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Migros President steps down

  • By Paige Baschuk
  • 26 October 2022

Migros President steps down

Fabrice Zumbrunnen announced this week that he will step down in 2023 as the head of Migros, Switzerland’s largest retail company, supermarket chain, and employer.

“I’ve decided to start something new,” Zumbrunnen said late Tuesday adding that the recent years had been “demanding, but also exciting.”

The announcement comes as a surprise to many. The 52-year-old from Jura has been with Migros for 26 years – the last five of which he has served as president of Migros Cooperatives Group. His predecessor, Herbert Bolliger, served 13 years in the role.

Migros President steps down

Fabrice Zumbrunnen will leave Migros in March of 2023.

The Zumbrunnen effect

Although the big orange “M” has become synonymous with cooperative grocery stores around the country, Migros’s reach has been much further than just feeding Switzerland. The nearly CHF 29 billion company also owns Migros Bank, Hotelplan, Denner, LeShop, gas stations, electronics markets, fitness centers, Micasa furniture stores, golf courses, language schools, a railroad, a Zürich shopping mall, Galuxus online shop, dental centers, and more.

When Zumbrunnen took the position in 2018, the company’s profitability was declining rapidly as it lost out to its biggest competitor, Coop supermarkets. Zumbrunnen launched the “Fast Forward” efficiency program to streamline all services. But it apparently wasn’t enough to change the bottom line, so in 2019 Migros sold off its upscale department store chain Globus, Interio furniture stores, furniture brand Depot, and its e-bike service M-Way. In addition, Zumbrunnen cut 290 jobs at Migros’s headquarters, mostly in the marketing and IT departments.

Trimming the fat may have unknowingly prepared Migros for the Covid-19 pandemic. While service industries and transportation industries were hit hard, grocery stores boomed. The Swiss were forced to stay home to cook all their meals. Moreover, they could not cross into France and Germany as they often had to buy groceries at discounted prices. Migros’s business soared. In 2021, Migros raked in about CHF 670 million, 240 million of which went to Migros Bank.

Migros President steps down

A struggle between “new” and “old”

But the real acid test has been how can Migros remain profitable post-pandemic, and Zumbrunnen seemed to sense that as he strived for a new kind of Migros under his leadership. But the “old” Migros persisted.

To illustrate, Zumbrunnen opened the question of whether the historically alcohol-free cooperative would begin selling booze and profiting off lucrative alcohol sales. The issue was then opened up the public for months, but the heads of the ten cooperatives made the final call. In June, all 10 voted to remain dry as they have for the past 95 years. For all of Zumbrunnen’s efforts to transform Migros, his voice was still drowned out by the heads of the cooperatives.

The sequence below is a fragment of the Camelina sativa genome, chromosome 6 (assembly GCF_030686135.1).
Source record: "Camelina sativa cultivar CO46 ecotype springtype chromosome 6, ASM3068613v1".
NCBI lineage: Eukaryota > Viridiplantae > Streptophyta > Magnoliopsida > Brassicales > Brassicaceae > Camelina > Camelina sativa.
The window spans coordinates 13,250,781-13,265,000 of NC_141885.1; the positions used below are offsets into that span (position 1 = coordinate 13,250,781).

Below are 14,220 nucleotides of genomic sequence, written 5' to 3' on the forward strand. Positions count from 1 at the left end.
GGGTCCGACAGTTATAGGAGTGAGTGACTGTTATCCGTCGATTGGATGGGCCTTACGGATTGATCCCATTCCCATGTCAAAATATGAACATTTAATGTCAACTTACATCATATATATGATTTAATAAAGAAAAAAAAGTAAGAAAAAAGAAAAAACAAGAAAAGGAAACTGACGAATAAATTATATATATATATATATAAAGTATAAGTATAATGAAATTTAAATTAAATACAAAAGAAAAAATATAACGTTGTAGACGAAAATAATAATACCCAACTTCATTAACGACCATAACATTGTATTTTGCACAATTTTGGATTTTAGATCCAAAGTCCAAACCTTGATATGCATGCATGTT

According to early figures for 2022, Migros’ financials are declining again. Add in inflation and a European recession; and, the future of Migros does not look as rosy as it did in 2021.

“It’s a situation that we’ve never been confronted with before,” Zumbrunnen said in an interview earlier this year.

Migros President steps down

Mixed reviews

“As far as I know, all cooperatives are currently in the red,” a Migros insider told Zürich outlet Inside Paradeplatz. He added that Zumbrunnen “didn’t manage anything, not a single significant course setting – nada.”

When Zumbrunnen was elected to President, he squeaked by with a narrow majority. Perhaps it is because of his Swiss-French roots (he’s the only President to be from Switzerland’s Romandie area) or perhaps it is because of scandal that affected his home cooperative. While he was serving as the head of the relatively small regional cooperative of Neuchâtel-Fribourg, the cooperative was accused of rigging votes.

Meanwhile, the Board of Director President Ursula Nold, praised Zumbrunnen for streamlining the company, strengthening Migros’ profitability, and growing its online presence. Although Zumbrunnen’s plan to make its online retailer Galuxus a competitor of Amazon has fallen short, it has done well in the past two years.

“Migros is the undisputed market leader in Swiss retail and has been able to assert itself as number 1 both in stationary business and in online trade, as well as being the largest private employer in Switzerland,” Nold told local outlet NZZ

What’s next?

Zumbrunnen’s possible successors are Jörg Blunschi, the head of Zürich Migros cooperative, Mario Irminger, the head of Denner, and a McKinsey rising star named Matthias Wunderlin, according to IP. Migros has always promoted from within when it comes to the President’s seat, so Blunschi appears to the be frontrunner. Whoever takes over Zumbrunnen’s position will likely be in for interesting start.

This article may be shared and re-published on other websites without our permission, so long as it links back to the original UltraSwiss page.

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